Xiaomi will now let Mi, Redmi users decide if they want company to track their private incognito browsing data

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Published: May 4, 2020 4:43:55 PM

Mi and Redmi smartphone users can now opt-in or out of this “unwanted” feature of their phones.

miAlmost all web browsers track users in some form or the other. (Photo credit: Reuters)

Xiaomi is apparently stepping up its privacy game. More precisely, it is further strengthening the control it grants users over sharing their own data with the company. How is it doing that? Well, by letting its smartphone users choose whether or not they want Xiaomi to track their private browsing data. That’s after claiming, it wasn’t keeping tabs on what users were doing on their Mi and Redmi phones while browsing in incognito mode, initially.

While it isn’t revealing why it, or for that matter any company, would track users searching the web in private mode, at least, it’s now admitting that that’s indeed the case. In other words, Xiaomi most likely has access to everything that Mi and Redmi smartphone users are browsing on the web, even if they’re browsing in incognito, and as it turns out, it isn’t even planning to put an end to this “severe” breach of privacy anytime soon. Rather, Mi and Redmi smartphone users can now opt-in or out of this “unwanted” feature of their phones.

On April 30, Forbes came out with a highly controversial report, accusing Xiaomi of collecting “private” web and phone usage data of its users. This was allegedly being done via Xiaomi’s browser products, namely, Mi Browser (which is the default browser in all Xiaomi phones), Mi Browser Pro, and Mint Browser. The source of the report was cybersecurity researcher Gabi Cirlig, who found his Redmi Note 8 phone “curiously” packaging and sending his data — both web and phone usage — to remote servers in Singapore and Russia. Those servers were apparently rented by Xiaomi from China’s technology giant Alibaba. Forbes followed things up with their own seemingly independent investigation with the help of another cybersecurity researcher, called Andrew Tierney. The results did not come out in favour of Xiaomi this time either.

What was particularly baffling about the Forbes report and the simultaneous investigation was that Xiaomi appeared to be tracking the user’s browsing data — websites visited, search engine queries (Google or even the privacy-focused DuckDuckGo), plus items viewed on Xiaomi’s news feed widget — even while in incognito mode. That’s just wrong, on so many levels.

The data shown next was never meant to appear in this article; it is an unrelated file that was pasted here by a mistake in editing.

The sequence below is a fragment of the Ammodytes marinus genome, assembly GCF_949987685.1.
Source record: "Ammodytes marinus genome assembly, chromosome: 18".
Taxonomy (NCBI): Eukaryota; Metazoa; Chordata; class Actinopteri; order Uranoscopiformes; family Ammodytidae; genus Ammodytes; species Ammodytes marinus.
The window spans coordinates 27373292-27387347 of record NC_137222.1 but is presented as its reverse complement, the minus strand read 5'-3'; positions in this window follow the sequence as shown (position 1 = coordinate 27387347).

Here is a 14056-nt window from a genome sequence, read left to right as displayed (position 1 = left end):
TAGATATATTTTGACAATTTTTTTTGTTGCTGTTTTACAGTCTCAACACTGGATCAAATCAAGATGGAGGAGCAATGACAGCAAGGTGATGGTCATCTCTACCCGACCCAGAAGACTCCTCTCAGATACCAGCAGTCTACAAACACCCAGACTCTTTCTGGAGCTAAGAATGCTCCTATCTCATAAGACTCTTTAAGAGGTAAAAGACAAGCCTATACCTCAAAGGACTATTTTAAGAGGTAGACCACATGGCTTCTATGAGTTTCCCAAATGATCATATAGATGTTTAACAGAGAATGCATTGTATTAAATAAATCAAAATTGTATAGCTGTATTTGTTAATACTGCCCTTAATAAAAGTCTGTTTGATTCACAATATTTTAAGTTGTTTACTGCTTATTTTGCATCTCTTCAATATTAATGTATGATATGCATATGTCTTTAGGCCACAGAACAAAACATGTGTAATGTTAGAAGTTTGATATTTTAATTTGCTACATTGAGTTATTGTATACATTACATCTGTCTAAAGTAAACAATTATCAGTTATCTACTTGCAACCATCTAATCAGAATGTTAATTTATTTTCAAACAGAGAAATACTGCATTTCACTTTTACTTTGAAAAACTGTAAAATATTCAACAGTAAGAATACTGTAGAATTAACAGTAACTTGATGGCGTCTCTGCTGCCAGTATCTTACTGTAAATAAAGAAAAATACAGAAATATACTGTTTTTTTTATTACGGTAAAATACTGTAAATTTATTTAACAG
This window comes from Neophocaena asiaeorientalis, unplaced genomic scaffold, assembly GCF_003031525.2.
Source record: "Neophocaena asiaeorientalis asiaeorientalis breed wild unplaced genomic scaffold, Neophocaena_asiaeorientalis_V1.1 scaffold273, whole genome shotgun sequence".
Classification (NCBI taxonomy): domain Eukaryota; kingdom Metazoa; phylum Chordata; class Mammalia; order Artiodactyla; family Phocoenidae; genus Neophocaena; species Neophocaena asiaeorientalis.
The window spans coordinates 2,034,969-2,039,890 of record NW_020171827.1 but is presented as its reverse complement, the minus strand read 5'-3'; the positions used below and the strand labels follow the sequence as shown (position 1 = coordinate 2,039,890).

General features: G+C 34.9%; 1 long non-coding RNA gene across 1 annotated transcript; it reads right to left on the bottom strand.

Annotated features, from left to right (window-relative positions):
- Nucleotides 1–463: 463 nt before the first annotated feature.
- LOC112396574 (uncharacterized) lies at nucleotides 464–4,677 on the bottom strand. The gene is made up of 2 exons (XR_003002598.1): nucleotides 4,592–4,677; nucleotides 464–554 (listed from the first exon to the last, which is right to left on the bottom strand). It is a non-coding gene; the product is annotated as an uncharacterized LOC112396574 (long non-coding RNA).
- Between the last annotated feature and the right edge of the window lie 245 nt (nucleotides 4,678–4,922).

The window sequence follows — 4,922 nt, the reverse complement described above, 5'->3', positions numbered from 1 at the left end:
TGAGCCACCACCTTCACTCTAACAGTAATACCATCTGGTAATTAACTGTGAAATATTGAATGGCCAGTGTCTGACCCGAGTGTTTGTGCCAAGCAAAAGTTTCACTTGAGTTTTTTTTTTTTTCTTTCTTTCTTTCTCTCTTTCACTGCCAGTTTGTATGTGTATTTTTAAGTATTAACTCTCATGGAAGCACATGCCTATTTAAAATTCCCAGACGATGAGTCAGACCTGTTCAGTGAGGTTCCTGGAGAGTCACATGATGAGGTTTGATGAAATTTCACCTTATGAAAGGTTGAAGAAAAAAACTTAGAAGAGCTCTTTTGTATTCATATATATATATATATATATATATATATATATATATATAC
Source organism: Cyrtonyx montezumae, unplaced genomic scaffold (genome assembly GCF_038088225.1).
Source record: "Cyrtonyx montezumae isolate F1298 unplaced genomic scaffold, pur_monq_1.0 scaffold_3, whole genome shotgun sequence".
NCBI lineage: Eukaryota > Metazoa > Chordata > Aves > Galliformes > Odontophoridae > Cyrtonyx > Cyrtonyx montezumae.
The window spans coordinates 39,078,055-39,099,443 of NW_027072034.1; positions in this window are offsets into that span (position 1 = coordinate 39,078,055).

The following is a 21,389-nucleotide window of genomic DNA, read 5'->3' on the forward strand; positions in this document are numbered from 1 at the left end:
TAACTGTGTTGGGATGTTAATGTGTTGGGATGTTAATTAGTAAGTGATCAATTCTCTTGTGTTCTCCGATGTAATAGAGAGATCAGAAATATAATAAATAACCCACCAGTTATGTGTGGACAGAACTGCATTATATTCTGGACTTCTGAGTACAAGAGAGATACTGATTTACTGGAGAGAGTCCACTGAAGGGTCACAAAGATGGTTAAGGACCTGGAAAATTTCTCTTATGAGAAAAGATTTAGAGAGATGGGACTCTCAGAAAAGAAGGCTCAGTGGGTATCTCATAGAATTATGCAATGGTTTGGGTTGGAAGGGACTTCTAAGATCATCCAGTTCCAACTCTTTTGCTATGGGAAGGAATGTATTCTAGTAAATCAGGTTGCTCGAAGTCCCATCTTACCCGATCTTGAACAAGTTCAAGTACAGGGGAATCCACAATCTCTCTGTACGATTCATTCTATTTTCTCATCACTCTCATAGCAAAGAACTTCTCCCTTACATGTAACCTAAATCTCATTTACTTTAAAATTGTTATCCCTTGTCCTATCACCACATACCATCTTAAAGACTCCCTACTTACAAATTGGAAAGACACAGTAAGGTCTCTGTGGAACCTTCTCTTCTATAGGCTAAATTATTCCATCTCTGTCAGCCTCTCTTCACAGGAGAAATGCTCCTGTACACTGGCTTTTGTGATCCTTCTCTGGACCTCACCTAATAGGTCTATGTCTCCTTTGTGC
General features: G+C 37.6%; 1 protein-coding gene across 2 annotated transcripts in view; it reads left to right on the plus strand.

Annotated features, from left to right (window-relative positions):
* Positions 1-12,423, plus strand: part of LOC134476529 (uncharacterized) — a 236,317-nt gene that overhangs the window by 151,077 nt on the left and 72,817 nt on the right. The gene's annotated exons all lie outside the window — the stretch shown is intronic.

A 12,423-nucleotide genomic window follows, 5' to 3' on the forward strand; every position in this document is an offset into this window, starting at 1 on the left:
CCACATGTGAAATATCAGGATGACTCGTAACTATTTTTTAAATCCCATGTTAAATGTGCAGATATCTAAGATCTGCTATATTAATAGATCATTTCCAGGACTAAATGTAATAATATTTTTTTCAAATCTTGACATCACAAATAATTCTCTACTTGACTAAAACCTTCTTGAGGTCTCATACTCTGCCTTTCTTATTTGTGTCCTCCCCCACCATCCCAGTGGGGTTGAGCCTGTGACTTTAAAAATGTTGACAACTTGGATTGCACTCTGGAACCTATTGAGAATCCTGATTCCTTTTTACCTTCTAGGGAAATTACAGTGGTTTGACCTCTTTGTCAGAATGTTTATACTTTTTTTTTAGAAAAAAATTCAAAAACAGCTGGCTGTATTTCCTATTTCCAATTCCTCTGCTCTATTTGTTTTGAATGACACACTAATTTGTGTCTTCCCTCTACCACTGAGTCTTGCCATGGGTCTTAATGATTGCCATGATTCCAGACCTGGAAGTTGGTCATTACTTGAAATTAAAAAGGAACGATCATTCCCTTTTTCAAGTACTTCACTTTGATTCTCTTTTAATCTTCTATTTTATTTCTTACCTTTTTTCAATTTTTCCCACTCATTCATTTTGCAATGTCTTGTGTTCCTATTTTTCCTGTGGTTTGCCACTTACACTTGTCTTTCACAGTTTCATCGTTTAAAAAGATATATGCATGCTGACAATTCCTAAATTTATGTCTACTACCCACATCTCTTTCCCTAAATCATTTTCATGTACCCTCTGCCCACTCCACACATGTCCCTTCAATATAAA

Xiaomi however refuted the whole report, going so far as to say, it wasn’t doing anything inside its browsers, that other browsers weren’t already doing. Xiaomi India head Manu Kumar Jain had also sprung into action defending the company via an open letter and via a video post, reiterating that the “Mi Browser & all Mi internet products are 100% safe. Moreover all data of Indian users is stored locally in India.”

Regardless, there was one thing, or statement, that really stood out within Xiaomi’s defence. While it did not openly admit of tracking users in incognito, right away, it did say on record that the “whole process is anonymous and encrypted. The collection of aggregated usage statistics data is used for internal analysis, and we do not link any personally identifiable information to any of this data.” That in addition to claiming that “all collected usage data is based on permission and consent given explicitly by our users.”

This was followed by Andrew Tierney releasing a video on Twitter, demonstrating how Xiaomi’s Mint browser was not only collecting user data in private mode, but it was also possible to trace this data to an individual user basis of an assigned UUID (universally unique identifier) for at least up to 24 hours. Moreover, it was also possible for hackers to decrypt this data easily on the receiving end even though it was being transferred in an encrypted form.

Even when it was being defensive and all, Xiaomi was right about one thing. Almost all web browsers track users in some form or the other. Also, in a large number of cases, the motive behind this is to improve the user experience. Users are also well aware of this. So in case they do want some privacy, going incognito has always been the way to go. But with the whole Xiaomi fiasco, it looks like, nothing is really “private” when you’re online. You’re basically on your own.

If you’re still looking for some privacy on your Xiaomi smartphone though, the latest versions of Mi Browser/Mi Browser Pro (v12.1.4), and Mint Browser (v3.4.3), include an “option in incognito mode for all users of both browsers to switch on/off the aggregated data collection.” It’s not on by default, so you’ll need to do it manually, and hope, just hope, that no one’s watching you — finally.

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